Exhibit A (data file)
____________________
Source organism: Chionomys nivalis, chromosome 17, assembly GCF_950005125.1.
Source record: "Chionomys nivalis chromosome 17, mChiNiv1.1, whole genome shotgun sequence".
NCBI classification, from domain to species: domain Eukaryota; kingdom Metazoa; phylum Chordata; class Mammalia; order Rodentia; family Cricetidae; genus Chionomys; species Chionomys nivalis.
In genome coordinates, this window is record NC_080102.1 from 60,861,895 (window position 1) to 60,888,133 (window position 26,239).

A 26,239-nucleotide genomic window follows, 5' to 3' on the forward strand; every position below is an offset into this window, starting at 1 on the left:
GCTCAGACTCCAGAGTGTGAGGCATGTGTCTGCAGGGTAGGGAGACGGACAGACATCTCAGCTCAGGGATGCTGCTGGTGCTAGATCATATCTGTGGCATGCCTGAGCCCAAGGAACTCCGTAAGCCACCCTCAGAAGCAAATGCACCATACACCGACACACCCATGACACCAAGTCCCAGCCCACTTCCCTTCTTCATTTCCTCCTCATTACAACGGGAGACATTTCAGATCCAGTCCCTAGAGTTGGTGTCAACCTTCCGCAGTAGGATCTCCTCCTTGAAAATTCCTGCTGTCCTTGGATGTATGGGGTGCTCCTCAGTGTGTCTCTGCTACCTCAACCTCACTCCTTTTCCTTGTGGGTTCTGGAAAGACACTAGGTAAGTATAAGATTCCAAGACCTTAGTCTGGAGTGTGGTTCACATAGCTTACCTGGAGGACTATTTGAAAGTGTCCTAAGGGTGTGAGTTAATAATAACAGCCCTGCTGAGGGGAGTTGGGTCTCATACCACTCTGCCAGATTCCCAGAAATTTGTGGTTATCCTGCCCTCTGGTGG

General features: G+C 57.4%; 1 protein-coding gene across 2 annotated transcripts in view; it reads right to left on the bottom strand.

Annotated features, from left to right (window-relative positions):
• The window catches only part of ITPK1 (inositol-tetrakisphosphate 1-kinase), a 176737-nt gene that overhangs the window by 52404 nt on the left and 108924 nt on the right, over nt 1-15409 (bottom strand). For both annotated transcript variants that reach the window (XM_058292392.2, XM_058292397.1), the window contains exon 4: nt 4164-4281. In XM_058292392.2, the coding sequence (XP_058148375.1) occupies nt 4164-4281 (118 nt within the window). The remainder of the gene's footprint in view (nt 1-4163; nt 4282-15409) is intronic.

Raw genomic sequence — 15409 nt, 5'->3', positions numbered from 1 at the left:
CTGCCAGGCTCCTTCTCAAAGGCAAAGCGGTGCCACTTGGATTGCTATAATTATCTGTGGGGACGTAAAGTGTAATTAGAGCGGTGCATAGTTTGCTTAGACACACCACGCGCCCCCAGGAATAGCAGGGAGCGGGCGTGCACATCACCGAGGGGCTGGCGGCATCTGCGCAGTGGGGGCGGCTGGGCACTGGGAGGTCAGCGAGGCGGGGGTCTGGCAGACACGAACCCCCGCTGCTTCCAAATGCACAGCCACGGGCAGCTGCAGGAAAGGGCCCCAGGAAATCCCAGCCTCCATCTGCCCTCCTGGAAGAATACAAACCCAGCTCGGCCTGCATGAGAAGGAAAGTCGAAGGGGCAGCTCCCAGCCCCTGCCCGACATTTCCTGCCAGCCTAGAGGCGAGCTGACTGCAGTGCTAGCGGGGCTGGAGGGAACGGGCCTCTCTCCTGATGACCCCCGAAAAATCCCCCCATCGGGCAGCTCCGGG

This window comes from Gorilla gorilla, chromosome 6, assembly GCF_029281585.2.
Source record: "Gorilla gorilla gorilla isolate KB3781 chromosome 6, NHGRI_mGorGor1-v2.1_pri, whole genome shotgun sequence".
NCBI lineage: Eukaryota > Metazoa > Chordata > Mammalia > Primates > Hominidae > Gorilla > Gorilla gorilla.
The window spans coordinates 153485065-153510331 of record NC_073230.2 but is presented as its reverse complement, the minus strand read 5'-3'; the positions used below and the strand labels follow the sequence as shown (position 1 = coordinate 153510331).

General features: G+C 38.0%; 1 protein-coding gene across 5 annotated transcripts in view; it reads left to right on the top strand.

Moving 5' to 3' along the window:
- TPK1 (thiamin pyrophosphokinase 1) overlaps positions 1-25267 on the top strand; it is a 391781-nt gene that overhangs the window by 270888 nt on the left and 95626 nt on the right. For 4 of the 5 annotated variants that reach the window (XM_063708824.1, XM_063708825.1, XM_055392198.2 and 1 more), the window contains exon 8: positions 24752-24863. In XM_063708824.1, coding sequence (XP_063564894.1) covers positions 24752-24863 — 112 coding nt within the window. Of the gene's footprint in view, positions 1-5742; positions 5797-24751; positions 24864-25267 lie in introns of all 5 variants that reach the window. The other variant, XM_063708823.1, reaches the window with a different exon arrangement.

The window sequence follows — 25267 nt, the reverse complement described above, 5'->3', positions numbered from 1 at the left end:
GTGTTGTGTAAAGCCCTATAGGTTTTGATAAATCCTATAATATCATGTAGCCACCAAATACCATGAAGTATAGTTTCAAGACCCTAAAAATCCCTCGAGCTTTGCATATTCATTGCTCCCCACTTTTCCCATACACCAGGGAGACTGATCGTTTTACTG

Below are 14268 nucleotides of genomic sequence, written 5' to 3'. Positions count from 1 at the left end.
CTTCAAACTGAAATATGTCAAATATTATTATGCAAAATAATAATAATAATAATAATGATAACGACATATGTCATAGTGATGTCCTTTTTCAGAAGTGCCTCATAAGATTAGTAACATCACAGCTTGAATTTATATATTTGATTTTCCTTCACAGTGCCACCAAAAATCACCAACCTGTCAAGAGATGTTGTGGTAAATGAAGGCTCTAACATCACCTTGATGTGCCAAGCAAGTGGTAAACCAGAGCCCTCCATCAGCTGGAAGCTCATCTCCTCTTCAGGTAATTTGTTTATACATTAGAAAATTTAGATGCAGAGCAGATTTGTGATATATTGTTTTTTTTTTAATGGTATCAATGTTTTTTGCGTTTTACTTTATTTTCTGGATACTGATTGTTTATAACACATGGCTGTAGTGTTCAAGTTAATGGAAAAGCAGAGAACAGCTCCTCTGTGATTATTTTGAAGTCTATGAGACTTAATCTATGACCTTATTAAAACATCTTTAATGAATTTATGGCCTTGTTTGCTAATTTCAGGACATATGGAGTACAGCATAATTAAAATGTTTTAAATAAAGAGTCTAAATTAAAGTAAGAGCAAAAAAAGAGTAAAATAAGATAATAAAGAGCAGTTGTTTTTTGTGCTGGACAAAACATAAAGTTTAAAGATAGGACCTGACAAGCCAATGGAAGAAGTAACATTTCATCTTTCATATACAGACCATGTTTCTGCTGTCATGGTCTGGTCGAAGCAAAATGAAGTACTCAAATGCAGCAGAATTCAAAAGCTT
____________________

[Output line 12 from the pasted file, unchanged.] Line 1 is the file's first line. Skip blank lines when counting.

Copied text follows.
This window comes from Gorilla gorilla, chromosome 6, assembly GCF_029281585.2.